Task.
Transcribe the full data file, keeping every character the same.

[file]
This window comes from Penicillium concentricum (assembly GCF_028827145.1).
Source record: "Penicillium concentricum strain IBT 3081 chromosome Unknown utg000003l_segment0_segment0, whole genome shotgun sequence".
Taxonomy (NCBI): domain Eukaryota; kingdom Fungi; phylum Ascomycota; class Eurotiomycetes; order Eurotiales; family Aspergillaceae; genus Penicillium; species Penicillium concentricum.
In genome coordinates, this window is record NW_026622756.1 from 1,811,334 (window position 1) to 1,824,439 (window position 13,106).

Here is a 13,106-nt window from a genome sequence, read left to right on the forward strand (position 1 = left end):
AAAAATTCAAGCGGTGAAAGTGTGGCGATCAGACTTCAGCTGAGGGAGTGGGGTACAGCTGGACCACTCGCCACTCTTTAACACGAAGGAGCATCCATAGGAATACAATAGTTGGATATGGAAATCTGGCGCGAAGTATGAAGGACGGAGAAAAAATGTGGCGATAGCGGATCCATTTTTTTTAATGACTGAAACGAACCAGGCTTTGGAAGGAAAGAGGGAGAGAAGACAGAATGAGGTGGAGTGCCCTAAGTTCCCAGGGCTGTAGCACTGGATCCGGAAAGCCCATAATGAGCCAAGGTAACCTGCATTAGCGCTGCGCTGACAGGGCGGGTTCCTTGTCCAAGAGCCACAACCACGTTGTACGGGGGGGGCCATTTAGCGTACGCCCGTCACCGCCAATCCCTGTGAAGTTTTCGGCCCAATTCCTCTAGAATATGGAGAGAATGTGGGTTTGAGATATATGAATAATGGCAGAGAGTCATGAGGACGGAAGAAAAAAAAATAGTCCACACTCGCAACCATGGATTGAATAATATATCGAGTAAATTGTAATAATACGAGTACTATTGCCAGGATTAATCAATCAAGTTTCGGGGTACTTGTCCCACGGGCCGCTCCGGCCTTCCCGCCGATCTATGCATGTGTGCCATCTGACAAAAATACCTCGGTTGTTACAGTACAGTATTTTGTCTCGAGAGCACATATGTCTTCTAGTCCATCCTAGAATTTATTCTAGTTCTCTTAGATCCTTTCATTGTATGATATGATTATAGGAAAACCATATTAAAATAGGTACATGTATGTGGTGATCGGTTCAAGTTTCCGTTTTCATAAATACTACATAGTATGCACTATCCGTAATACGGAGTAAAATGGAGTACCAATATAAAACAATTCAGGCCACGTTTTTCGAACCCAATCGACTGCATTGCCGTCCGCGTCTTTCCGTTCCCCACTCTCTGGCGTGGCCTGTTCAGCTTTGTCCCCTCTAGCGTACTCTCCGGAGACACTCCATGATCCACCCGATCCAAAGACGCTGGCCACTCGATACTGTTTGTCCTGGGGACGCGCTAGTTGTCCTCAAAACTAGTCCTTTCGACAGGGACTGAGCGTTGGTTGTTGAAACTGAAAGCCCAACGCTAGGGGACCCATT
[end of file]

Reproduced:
This window comes from Penicillium concentricum (assembly GCF_028827145.1).
Source record: "Penicillium concentricum strain IBT 3081 chromosome Unknown utg000003l_segment0_segment0, whole genome shotgun sequence".
Taxonomy (NCBI): domain Eukaryota; kingdom Fungi; phylum Ascomycota; class Eurotiomycetes; order Eurotiales; family Aspergillaceae; genus Penicillium; species Penicillium concentricum.
In genome coordinates, this window is record NW_026622756.1 from 1,811,334 (window position 1) to 1,824,439 (window position 13,106).

Here is a 13,106-nt window from a genome sequence, read left to right on the forward strand (position 1 = left end):
AAAAATTCAAGCGGTGAAAGTGTGGCGATCAGACTTCAGCTGAGGGAGTGGGGTACAGCTGGACCACTCGCCACTCTTTAACACGAAGGAGCATCCATAGGAATACAATAGTTGGATATGGAAATCTGGCGCGAAGTATGAAGGACGGAGAAAAAATGTGGCGATAGCGGATCCATTTTTTTTAATGACTGAAACGAACCAGGCTTTGGAAGGAAAGAGGGAGAGAAGACAGAATGAGGTGGAGTGCCCTAAGTTCCCAGGGCTGTAGCACTGGATCCGGAAAGCCCATAATGAGCCAAGGTAACCTGCATTAGCGCTGCGCTGACAGGGCGGGTTCCTTGTCCAAGAGCCACAACCACGTTGTACGGGGGGGGCCATTTAGCGTACGCCCGTCACCGCCAATCCCTGTGAAGTTTTCGGCCCAATTCCTCTAGAATATGGAGAGAATGTGGGTTTGAGATATATGAATAATGGCAGAGAGTCATGAGGACGGAAGAAAAAAAAATAGTCCACACTCGCAACCATGGATTGAATAATATATCGAGTAAATTGTAATAATACGAGTACTATTGCCAGGATTAATCAATCAAGTTTCGGGGTACTTGTCCCACGGGCCGCTCCGGCCTTCCCGCCGATCTATGCATGTGTGCCATCTGACAAAAATACCTCGGTTGTTACAGTACAGTATTTTGTCTCGAGAGCACATATGTCTTCTAGTCCATCCTAGAATTTATTCTAGTTCTCTTAGATCCTTTCATTGTATGATATGATTATAGGAAAACCATATTAAAATAGGTACATGTATGTGGTGATCGGTTCAAGTTTCCGTTTTCATAAATACTACATAGTATGCACTATCCGTAATACGGAGTAAAATGGAGTACCAATATAAAACAATTCAGGCCACGTTTTTCGAACCCAATCGACTGCATTGCCGTCCGCGTCTTTCCGTTCCCCACTCTCTGGCGTGGCCTGTTCAGCTTTGTCCCCTCTAGCGTACTCTCCGGAGACACTCCATGATCCACCCGATCCAAAGACGCTGGCCACTCGATACTGTTTGTCCTGGGGACGCGCTAGTTGTCCTCAAAACTAGTCCTTTCGACAGGGACTGAGCGTTGGTTGTTGAAACTGAAAGCCCAACGCTAGGGGACCCATT